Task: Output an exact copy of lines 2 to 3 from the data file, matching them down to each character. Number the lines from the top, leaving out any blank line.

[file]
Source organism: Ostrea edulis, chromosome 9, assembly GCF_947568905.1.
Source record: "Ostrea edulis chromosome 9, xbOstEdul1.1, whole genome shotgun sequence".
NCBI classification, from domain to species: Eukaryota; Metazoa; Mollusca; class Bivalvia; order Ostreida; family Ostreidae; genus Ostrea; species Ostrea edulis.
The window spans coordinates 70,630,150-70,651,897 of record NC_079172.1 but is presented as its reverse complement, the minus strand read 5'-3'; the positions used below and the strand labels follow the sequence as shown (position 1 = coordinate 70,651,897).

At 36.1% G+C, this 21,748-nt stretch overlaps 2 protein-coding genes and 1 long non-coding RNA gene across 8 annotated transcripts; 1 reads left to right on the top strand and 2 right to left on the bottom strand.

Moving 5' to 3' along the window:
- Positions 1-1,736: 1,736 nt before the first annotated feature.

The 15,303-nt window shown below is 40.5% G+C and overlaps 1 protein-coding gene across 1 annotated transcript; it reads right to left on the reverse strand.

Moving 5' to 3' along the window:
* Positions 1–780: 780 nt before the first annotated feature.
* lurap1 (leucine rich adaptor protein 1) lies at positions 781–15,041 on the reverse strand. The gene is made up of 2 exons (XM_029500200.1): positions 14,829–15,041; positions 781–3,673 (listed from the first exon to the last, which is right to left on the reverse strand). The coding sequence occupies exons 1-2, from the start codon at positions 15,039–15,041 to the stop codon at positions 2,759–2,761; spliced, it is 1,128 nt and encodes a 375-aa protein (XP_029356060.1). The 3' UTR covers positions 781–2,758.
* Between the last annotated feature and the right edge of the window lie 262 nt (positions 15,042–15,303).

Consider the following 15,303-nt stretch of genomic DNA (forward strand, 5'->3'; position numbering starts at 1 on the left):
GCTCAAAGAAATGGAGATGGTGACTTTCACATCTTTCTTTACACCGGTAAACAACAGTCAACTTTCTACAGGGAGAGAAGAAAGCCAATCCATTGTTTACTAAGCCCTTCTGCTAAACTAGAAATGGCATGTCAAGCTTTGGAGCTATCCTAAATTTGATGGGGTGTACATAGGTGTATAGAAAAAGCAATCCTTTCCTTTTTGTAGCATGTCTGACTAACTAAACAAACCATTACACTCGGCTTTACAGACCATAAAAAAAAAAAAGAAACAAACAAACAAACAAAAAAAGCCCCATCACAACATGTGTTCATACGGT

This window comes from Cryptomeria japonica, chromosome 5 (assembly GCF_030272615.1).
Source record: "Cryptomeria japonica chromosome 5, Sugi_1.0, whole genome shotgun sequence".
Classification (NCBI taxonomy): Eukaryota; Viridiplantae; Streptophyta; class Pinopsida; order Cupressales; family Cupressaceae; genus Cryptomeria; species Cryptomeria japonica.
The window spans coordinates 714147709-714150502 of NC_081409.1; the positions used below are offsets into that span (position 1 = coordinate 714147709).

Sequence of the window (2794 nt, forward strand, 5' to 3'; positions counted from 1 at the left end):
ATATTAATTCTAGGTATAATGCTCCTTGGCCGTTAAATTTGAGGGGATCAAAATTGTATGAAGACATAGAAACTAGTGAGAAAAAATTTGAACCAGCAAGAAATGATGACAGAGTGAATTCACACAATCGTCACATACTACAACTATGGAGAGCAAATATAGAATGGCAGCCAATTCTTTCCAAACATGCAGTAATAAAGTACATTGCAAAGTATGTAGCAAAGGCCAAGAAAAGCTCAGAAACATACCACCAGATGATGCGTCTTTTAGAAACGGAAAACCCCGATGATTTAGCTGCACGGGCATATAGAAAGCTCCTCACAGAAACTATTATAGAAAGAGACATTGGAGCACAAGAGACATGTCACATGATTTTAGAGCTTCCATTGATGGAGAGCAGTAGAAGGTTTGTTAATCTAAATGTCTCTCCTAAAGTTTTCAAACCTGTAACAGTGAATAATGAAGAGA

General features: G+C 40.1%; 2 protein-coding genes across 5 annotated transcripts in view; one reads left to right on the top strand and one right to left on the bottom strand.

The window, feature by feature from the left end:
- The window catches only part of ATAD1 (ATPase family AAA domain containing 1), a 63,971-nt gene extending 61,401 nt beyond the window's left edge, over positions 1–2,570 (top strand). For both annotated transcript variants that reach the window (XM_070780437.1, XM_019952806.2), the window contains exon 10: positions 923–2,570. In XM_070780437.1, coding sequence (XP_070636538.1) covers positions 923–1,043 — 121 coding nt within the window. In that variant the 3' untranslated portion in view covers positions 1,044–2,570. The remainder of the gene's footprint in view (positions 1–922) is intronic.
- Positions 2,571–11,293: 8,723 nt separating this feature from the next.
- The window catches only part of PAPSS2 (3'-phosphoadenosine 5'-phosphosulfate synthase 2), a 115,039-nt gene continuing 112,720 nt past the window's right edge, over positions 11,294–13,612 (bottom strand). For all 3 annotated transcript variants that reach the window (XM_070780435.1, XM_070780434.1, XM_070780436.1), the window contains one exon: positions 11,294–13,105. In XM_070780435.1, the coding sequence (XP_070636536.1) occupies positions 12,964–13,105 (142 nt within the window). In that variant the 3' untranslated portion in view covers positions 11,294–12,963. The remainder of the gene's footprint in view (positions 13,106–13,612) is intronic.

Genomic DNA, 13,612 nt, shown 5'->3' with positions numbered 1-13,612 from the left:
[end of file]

Source record: "Ostrea edulis chromosome 9, xbOstEdul1.1, whole genome shotgun sequence".
NCBI classification, from domain to species: Eukaryota; Metazoa; Mollusca; class Bivalvia; order Ostreida; family Ostreidae; genus Ostrea; species Ostrea edulis.